3. 3.

    Recall our assumption that generalizations hold for strings of arbitrary length. Thus, the property of locality is about the phonological pattern itself, independent of generalizations about word length or of constraints on performance or processing.

  4. 4.

    This function is defined formally in the Appendix. Interestingly, this function is input strictly local, a restrictive type of function that has been linked to phonological processes (Chandlee and Heinz 2018; Chandlee et al. 2018). Thanks to Jane Chandlee and Jeff Heinz for pointing this out.

  5. 5.

    This function is based on Jardine and Heinz’s 2015 concatenation operation for generating OCP-obeying ARs from strings. For now, we gloss over the treatment of contours, which can be straightforwardly dealt with but are not necessary to capture the tone patterns from Sect. 3. It will be shown in Sect. 6.2 how to adapt our melody function to incorporate contours.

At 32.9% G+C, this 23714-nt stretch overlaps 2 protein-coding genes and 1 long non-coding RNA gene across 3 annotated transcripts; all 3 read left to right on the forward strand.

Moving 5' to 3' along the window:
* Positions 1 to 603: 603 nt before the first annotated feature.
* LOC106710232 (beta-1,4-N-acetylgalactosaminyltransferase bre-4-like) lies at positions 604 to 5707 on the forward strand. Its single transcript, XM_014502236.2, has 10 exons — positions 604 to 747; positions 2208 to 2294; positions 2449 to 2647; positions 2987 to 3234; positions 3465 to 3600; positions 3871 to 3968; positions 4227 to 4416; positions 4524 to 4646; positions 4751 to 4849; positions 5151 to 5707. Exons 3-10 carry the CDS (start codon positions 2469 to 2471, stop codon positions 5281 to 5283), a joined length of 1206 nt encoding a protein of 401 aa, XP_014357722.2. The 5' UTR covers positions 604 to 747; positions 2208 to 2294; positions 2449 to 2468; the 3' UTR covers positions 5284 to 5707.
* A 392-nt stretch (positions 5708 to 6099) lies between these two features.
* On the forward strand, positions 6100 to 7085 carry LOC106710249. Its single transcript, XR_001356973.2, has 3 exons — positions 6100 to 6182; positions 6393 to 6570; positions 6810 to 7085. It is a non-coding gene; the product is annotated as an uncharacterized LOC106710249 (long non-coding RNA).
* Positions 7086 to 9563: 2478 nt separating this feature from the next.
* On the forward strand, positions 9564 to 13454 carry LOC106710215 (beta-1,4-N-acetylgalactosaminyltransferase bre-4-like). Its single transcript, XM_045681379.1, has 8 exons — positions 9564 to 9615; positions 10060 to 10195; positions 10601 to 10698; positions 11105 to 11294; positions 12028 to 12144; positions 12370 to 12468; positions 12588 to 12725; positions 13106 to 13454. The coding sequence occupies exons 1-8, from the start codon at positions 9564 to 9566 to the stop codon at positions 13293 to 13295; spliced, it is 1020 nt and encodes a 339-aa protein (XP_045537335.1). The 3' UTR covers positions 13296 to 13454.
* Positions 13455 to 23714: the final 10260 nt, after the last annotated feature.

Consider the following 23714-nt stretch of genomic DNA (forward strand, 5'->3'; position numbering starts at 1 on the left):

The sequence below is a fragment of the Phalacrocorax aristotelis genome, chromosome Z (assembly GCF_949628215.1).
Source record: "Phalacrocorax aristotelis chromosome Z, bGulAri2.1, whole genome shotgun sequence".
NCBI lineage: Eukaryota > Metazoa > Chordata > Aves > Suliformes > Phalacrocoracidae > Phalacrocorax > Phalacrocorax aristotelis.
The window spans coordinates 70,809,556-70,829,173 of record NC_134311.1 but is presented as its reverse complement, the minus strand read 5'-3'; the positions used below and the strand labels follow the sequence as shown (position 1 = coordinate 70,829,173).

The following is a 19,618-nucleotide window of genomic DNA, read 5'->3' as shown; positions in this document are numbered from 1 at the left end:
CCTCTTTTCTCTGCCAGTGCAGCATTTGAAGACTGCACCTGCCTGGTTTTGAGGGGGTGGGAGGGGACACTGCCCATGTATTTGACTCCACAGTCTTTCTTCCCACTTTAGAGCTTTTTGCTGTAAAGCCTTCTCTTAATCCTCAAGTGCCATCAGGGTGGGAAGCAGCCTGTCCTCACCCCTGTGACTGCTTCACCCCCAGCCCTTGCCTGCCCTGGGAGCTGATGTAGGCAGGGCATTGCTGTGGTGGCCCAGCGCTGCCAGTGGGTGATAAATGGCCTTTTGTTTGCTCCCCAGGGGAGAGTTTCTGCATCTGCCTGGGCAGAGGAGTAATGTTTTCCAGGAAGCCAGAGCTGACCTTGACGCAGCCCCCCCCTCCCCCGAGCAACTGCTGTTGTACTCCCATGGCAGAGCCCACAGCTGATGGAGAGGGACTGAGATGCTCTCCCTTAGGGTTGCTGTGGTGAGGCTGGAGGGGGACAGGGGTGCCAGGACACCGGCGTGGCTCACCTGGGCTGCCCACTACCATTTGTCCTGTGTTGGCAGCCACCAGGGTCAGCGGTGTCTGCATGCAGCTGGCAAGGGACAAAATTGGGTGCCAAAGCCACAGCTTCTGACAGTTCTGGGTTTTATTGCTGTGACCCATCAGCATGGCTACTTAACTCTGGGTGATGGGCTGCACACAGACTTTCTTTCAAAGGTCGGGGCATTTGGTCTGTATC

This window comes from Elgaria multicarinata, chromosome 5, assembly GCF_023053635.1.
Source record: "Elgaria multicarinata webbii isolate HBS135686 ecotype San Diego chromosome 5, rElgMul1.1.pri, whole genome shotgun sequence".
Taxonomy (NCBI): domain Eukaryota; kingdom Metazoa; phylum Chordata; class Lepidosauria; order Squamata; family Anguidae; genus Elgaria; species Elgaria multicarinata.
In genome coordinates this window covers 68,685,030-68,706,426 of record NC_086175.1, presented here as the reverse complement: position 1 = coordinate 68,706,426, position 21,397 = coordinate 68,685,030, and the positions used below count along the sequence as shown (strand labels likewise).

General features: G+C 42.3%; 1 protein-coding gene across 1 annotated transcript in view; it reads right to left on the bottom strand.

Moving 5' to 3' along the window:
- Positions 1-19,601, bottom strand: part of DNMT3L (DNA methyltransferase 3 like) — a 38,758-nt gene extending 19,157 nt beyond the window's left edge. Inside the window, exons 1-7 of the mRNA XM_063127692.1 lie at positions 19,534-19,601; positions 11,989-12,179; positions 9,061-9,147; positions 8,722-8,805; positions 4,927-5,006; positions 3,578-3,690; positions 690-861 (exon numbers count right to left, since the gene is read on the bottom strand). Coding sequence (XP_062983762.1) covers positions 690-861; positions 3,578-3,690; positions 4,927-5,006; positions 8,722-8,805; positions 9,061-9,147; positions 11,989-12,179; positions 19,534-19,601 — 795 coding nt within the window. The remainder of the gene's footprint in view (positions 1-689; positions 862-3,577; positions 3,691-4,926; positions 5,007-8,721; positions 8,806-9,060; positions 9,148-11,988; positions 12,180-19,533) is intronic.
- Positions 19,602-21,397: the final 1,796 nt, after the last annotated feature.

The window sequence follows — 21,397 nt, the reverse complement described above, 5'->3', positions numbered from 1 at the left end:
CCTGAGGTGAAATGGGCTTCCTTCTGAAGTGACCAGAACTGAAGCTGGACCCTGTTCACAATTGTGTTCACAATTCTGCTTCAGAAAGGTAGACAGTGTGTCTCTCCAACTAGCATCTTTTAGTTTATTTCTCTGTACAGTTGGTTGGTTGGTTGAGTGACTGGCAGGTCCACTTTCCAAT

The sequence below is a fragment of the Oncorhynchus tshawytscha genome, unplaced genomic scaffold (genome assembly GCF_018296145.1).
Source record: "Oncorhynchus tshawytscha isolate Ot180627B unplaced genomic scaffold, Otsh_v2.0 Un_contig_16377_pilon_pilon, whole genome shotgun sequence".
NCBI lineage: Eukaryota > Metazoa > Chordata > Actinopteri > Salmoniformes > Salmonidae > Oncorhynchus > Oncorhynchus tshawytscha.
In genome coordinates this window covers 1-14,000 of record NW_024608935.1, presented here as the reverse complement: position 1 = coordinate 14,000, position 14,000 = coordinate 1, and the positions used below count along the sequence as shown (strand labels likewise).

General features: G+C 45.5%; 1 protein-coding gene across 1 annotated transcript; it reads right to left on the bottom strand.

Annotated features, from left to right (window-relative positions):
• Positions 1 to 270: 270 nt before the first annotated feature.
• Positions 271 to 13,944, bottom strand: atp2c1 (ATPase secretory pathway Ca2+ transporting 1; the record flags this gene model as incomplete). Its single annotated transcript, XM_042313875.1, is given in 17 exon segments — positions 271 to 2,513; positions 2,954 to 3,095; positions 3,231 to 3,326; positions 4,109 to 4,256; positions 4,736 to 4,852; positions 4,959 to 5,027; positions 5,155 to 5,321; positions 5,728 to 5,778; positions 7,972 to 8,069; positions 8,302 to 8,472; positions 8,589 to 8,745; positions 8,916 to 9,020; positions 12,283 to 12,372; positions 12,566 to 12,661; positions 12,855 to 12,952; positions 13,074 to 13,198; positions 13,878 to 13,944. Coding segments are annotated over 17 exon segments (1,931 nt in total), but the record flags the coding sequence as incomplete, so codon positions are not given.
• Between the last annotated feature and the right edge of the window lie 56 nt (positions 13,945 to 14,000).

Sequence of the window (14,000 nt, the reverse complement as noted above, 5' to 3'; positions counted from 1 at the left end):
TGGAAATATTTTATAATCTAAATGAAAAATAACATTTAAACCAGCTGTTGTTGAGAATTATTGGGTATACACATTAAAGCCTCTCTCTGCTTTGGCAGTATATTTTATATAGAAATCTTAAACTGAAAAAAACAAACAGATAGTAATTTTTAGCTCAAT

6. 6.

    These are not the only way these patterns can be described with melody-local grammars; in fact the learning algorithm proposed in Sect. 4 will learn slightly different, though extensionally equivalent, grammars. For discussion see Sects. 4.2 and 4.3.

  7. 7.

    In word-final position, this can technically be realized as a rising or falling tone; contours are abstracted away from here to focus on the long-distance nature of the pattern. For more on contours, see Sect. 6.2.

  8. 8.

    The second tone in (32a) and (32b) are ‘melody high’ tones assigned to a particular mora by tense, aspect, and mood morphology. As Bickmore and Kula (2013) explain, these tones behave identically to underlying tones with respect to the main spreading generalizations.

  9. 9.

    The boundaries here are not strictly word boundaries; to make this explicit, one could replace these with appropriate boundaries that demarcate the stem.

  10. 10.